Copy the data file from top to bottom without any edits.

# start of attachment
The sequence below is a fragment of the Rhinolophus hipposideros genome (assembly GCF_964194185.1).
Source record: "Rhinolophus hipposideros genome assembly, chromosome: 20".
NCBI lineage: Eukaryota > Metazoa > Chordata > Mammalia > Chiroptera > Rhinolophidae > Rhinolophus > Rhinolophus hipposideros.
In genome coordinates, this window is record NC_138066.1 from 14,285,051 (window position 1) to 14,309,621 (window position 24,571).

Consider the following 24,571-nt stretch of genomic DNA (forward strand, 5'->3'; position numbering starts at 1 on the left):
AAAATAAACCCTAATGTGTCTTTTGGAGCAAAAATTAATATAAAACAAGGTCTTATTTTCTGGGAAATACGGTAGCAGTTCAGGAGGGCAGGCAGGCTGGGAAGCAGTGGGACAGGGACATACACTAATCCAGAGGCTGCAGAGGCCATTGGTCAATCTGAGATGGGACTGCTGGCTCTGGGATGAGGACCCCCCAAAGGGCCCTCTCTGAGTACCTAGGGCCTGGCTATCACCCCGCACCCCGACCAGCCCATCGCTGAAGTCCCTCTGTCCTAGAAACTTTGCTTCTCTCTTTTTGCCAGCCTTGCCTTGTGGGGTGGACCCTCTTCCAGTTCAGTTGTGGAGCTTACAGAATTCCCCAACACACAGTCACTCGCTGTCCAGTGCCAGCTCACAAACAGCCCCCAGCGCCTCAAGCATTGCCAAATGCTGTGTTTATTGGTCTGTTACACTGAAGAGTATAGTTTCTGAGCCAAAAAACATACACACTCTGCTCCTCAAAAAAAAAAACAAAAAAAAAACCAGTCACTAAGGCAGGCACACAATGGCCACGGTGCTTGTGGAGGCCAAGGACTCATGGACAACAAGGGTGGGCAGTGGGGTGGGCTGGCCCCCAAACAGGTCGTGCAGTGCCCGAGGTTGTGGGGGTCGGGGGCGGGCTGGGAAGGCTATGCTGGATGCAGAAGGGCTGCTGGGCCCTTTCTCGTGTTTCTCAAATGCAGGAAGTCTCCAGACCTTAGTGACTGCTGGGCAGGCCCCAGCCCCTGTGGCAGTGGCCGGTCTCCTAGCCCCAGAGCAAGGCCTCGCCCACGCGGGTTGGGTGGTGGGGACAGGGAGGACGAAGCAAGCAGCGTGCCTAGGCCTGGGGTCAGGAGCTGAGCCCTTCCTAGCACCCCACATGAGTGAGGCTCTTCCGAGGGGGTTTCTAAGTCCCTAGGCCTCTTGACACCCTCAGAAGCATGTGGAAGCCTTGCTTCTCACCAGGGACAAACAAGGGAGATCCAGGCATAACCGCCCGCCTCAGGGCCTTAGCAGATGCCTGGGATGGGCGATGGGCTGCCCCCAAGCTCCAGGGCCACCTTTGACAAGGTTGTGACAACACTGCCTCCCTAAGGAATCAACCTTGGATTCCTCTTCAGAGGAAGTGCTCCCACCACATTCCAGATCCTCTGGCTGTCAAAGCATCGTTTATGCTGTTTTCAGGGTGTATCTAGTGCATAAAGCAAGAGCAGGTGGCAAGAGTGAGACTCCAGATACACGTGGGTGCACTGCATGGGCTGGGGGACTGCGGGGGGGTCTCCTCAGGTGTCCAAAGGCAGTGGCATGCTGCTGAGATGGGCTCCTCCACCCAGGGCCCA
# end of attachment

The sequence below is a fragment of the Rhinolophus hipposideros genome (assembly GCF_964194185.1).
Source record: "Rhinolophus hipposideros genome assembly, chromosome: 20".
NCBI lineage: Eukaryota > Metazoa > Chordata > Mammalia > Chiroptera > Rhinolophidae > Rhinolophus > Rhinolophus hipposideros.
In genome coordinates, this window is record NC_138066.1 from 14,285,051 (window position 1) to 14,309,621 (window position 24,571).

Consider the following 24,571-nt stretch of genomic DNA (forward strand, 5'->3'; position numbering starts at 1 on the left):
AAAATAAACCCTAATGTGTCTTTTGGAGCAAAAATTAATATAAAACAAGGTCTTATTTTCTGGGAAATACGGTAGCAGTTCAGGAGGGCAGGCAGGCTGGGAAGCAGTGGGACAGGGACATACACTAATCCAGAGGCTGCAGAGGCCATTGGTCAATCTGAGATGGGACTGCTGGCTCTGGGATGAGGACCCCCCAAAGGGCCCTCTCTGAGTACCTAGGGCCTGGCTATCACCCCGCACCCCGACCAGCCCATCGCTGAAGTCCCTCTGTCCTAGAAACTTTGCTTCTCTCTTTTTGCCAGCCTTGCCTTGTGGGGTGGACCCTCTTCCAGTTCAGTTGTGGAGCTTACAGAATTCCCCAACACACAGTCACTCGCTGTCCAGTGCCAGCTCACAAACAGCCCCCAGCGCCTCAAGCATTGCCAAATGCTGTGTTTATTGGTCTGTTACACTGAAGAGTATAGTTTCTGAGCCAAAAAACATACACACTCTGCTCCTCAAAAAAAAAAACAAAAAAAAAACCAGTCACTAAGGCAGGCACACAATGGCCACGGTGCTTGTGGAGGCCAAGGACTCATGGACAACAAGGGTGGGCAGTGGGGTGGGCTGGCCCCCAAACAGGTCGTGCAGTGCCCGAGGTTGTGGGGGTCGGGGGCGGGCTGGGAAGGCTATGCTGGATGCAGAAGGGCTGCTGGGCCCTTTCTCGTGTTTCTCAAATGCAGGAAGTCTCCAGACCTTAGTGACTGCTGGGCAGGCCCCAGCCCCTGTGGCAGTGGCCGGTCTCCTAGCCCCAGAGCAAGGCCTCGCCCACGCGGGTTGGGTGGTGGGGACAGGGAGGACGAAGCAAGCAGCGTGCCTAGGCCTGGGGTCAGGAGCTGAGCCCTTCCTAGCACCCCACATGAGTGAGGCTCTTCCGAGGGGGTTTCTAAGTCCCTAGGCCTCTTGACACCCTCAGAAGCATGTGGAAGCCTTGCTTCTCACCAGGGACAAACAAGGGAGATCCAGGCATAACCGCCCGCCTCAGGGCCTTAGCAGATGCCTGGGATGGGCGATGGGCTGCCCCCAAGCTCCAGGGCCACCTTTGACAAGGTTGTGACAACACTGCCTCCCTAAGGAATCAACCTTGGATTCCTCTTCAGAGGAAGTGCTCCCACCACATTCCAGATCCTCTGGCTGTCAAAGCATCGTTTATGCTGTTTTCAGGGTGTATCTAGTGCATAAAGCAAGAGCAGGTGGCAAGAGTGAGACTCCAGATACACGTGGGTGCACTGCATGGGCTGGGGGACTGCGGGGGGGTCTCCTCAGGTGTCCAAAGGCAGTGGCATGCTGCTGAGATGGGCTCCTCCACCCAGGGCCCA